Puerto Rico Gov. Ricardo Rossello is blasting Republican lawmakers’ sweeping rewrite of the nation’s tax code, accusing members of Congress of turning their backs on the U.S. territory with the new bill.
“It is devastating and unconscionable that Congress would do this at this juncture,” Rossello told NBC News in an interview Friday.
Republican negotiators unveiled the final version of their tax overhaul legislation on Friday, which they are hoping to pass and send to President TrumpDonald John TrumpHouse Democrat slams Donald Trump Jr. for ‘serious case of amnesia’ after testimony Skier Lindsey Vonn: I don’t want to represent Trump at Olympics Poll: 4 in 10 Republicans think senior Trump advisers had improper dealings with Russia MORE‘s desk by Christmas.
Rossello said that bill includes a 10 percent tax on companies’ profits abroad, as well as a 12.5 percent tax on “intangible assets” held offshore.
“They are treating Puerto Rico as a foreign jurisdiction so they are levying a full tax,” Rossello told NBC News.
Puerto Rico’s economy has long struggled. But the situation worsened in September after the island was struck by Hurricane Maria, devastating businesses and infrastructure and prompting many residents to move to the mainland U.S.
Even before that, however, a congressional task force charged with rebuilding Puerto Rico’s economy released a report last year that determined that the island “is too often relegated to an afterthought in congressional deliberations over federal business tax reform legislation.”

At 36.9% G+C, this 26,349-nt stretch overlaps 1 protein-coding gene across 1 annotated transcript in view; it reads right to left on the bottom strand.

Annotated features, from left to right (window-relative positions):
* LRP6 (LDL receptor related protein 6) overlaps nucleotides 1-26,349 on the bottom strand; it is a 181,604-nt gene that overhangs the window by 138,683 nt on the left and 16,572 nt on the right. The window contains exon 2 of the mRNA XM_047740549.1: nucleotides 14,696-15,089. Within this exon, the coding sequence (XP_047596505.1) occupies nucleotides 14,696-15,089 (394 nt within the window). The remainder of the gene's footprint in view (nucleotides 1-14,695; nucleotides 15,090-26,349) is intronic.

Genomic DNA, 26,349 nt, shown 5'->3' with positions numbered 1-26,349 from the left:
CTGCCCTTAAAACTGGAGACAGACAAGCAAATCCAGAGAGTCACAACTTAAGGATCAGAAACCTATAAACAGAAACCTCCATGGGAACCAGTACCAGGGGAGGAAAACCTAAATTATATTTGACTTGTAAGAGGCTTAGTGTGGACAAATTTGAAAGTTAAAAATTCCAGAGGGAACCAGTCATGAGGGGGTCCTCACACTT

The task force report also advised “that Congress make Puerto Rico integral to any future deliberations over tax reform legislation.” Rossello told NBC News, however, that the GOP’s tax bill does not take heed of that recommendation.
He said that he felt that lawmakers, who had once vowed to help the island, had “turned a blind eye to the issue.” In particular, he said he was disappointed by Sen. Marco RubioMarco Antonio RubioRyan pledges ‘entitlement reform’ in 2018 Richard Gere welcomes lawmakers’ words of support for Tibet Dem lawmaker gives McConnell’s tax reform op-ed a failing grade MORE‘s (R-Fla.) decision to back the bill after GOP lawmakers agreed to expand the child tax credit under the legislation.
“It is a devastating blow to the people of Puerto Rico,” Rossello said. “Senator Rubio seemed to understand what it meant that it had a severe impact on Puerto Rico. So it is disappointing.”